Requesters allow your web browser to only retrieve the lines of the dataset that will be displayed.

How? The query of the main dataset will be filtered with the value of the requester: the data will arrive filtered on the screen. It results in a lighter dataset and faster rendering.

You have to order your requesters to make them more efficient.

See the documentation on filter VS requesters.

Use as much as possible YouPrep™ as dataprep

When you’re working with your datasources, you may have to repeat the same operations on your data in different tiles/stories.

Save time and use YouPrep™ as dataprep! Only do things once.

Read the following documentation if you need any further informations.


Preparing your data will drastically increase the performance

YouPrep™ as dataprep will give you the opportunity to prepare your operation before using it on your story. It’s the perfect tool for all time consuming operations (such as join, append, compute evolutions…)

Your app is laging: Let’s add some Mongo Indexes

You should use MongoDB indexes to speed up your data queries and thus, your rendering.

What are MongoDB indexes?


We can make the comparison between all your datasets and a library. If all the books or not ordered it could be really painful to find the book you’re looking for. But if your library is ordered by categories/color/author then it’s going to be a child’s play



Without indexes, MongoDB has to do a collection scan i.e. scan every document of your collection to see if it matches the query statement or a short collection, you won’t see any difference in terms of rendering but the difference will be huge for bigger collections (a few thousand lines for example). Indexes can accelerate your queries by limiting the number of documents (=lines) to scan.

Indexes can be created on any attribute of a document: they allow MongoDB to know where to find data that will match your query statement quicker.

See the official doc for more information.

MongoDB indexes are described in the etl_config file. You can create indexes for each domain. Each domain is a key in the MONGO_INDEXES configuration block.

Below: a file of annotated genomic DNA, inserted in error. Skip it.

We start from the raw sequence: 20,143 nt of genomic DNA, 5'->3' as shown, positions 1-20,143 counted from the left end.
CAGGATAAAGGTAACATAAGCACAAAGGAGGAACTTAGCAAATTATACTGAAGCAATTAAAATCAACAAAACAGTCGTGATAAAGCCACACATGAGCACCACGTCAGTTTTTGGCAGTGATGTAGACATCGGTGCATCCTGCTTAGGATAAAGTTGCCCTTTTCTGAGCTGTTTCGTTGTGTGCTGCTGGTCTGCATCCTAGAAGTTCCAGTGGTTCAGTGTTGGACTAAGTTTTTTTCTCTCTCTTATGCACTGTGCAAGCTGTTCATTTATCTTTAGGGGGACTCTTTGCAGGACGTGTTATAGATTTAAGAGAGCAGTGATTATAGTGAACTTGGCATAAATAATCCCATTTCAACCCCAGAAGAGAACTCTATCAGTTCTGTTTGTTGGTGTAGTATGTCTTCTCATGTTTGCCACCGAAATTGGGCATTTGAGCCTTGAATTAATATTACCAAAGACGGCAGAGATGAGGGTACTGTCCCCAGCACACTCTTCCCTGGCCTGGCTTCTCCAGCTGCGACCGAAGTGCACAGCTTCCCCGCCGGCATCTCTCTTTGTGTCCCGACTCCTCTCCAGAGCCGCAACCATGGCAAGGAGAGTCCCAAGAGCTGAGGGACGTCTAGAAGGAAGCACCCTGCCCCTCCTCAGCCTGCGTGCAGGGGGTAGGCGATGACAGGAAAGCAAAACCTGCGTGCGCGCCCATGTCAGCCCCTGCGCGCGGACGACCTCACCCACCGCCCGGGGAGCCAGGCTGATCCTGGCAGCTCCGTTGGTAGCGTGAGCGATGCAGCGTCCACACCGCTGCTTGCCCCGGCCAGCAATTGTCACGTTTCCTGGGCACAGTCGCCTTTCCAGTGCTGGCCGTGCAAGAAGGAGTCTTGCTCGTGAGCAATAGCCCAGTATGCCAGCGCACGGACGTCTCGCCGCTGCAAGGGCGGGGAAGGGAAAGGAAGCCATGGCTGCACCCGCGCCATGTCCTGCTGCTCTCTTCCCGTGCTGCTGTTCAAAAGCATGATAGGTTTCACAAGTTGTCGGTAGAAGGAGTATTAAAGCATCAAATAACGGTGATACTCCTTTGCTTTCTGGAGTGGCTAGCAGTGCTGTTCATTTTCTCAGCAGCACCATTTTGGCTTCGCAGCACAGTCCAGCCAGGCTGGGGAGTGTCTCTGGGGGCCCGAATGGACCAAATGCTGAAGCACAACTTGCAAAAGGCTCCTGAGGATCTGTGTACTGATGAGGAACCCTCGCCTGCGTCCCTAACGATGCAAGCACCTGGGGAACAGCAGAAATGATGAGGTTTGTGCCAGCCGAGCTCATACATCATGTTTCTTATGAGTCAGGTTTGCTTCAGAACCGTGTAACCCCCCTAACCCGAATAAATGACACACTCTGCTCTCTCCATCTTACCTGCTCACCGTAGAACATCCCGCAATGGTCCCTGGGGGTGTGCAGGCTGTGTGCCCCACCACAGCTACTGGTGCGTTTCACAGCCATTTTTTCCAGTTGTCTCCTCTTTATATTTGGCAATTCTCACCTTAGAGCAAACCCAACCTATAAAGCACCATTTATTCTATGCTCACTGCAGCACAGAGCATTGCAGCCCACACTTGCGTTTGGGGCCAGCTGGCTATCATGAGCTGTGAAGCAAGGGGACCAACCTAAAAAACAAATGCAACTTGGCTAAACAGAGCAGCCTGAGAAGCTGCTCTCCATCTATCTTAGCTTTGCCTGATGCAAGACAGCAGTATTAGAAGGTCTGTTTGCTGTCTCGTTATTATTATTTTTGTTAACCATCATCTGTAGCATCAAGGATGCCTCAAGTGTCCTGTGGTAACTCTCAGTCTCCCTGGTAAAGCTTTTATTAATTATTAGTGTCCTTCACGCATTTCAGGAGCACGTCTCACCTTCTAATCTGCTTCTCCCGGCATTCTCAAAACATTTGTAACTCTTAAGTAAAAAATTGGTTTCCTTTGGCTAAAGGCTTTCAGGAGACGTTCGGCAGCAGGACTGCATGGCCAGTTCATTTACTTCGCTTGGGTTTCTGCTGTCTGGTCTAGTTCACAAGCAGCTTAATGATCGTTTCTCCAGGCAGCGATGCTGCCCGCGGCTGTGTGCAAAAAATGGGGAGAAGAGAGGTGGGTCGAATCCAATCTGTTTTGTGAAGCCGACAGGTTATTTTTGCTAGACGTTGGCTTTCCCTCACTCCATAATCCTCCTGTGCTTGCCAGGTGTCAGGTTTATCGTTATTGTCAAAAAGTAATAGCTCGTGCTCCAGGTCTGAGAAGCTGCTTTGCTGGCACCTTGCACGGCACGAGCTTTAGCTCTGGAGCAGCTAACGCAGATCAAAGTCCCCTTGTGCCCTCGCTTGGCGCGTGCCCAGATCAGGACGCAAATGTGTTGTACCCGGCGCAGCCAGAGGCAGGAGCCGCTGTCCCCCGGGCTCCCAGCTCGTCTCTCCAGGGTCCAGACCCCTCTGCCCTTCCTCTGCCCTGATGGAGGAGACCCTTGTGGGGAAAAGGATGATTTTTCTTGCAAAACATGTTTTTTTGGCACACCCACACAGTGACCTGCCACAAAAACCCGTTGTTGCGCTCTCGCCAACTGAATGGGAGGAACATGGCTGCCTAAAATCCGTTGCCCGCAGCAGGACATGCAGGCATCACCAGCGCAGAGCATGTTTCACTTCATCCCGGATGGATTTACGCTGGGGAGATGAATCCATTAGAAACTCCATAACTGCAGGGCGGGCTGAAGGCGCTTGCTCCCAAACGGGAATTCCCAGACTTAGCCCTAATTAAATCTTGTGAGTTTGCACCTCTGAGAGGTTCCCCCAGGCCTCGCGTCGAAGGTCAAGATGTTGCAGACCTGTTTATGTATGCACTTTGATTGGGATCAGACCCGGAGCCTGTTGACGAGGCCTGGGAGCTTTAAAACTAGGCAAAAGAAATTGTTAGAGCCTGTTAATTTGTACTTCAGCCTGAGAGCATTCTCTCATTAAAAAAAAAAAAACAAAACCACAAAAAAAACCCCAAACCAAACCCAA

domain_a: [
    [‘city’, ‘kpi_code’, ‘version’]
    [‘city’, ‘entity’, ‘version’]
  domain_b: [
    [‘date’, ‘filter’]

The domain domain_a have 3 indexes :

  • the 1st is an index on a single field year
  • the 2nd and the 3rd are compound indexes.


The best way to have efficient Mongo indexes is to analyse your query structure. If you’re always filtering your datasets with the same columns then it could be a great idea to add a Mongo index on those columns

For compound indexes, the order of the fields is important in the index but not in the query. In addition to supporting queries that match on all the index fields, compound indexes can support queries that match on the prefix (a subset at the beginning of the set) of the index fields.

Query Example
- Success with the index `[‘city’, ‘kpi_code’, ‘version’]`

coffee   query:     kpi_code: “CA”     city: “Paris”     version: 7

  • Success with the index [‘city’, ‘kpi_code’, ‘version’] coffee   query: city: “Paris” kpi_code: “CA”
  • Success with the index [‘city’, ‘kpi_code’, ‘version’] but only for city coffee   query: city: “Paris” version: 7
  • Failure with the index [‘city’, ‘kpi_code’, ‘version’] (city is missing) coffee   query: version: 7 kpi_code: “CA”


Creating indexes everywhere for everything is not a magical solution. It is time and memory consuming.

Our Data Request Sandbox displays performance reports for your queries, with information such as the usage and the pertinence of your indexes.